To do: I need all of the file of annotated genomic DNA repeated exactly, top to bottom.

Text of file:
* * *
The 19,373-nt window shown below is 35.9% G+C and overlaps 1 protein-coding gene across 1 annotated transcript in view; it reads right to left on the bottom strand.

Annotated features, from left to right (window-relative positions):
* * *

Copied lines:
The 19,373-nt window shown below is 35.9% G+C and overlaps 1 protein-coding gene across 1 annotated transcript in view; it reads right to left on the bottom strand.

Annotated features, from left to right (window-relative positions):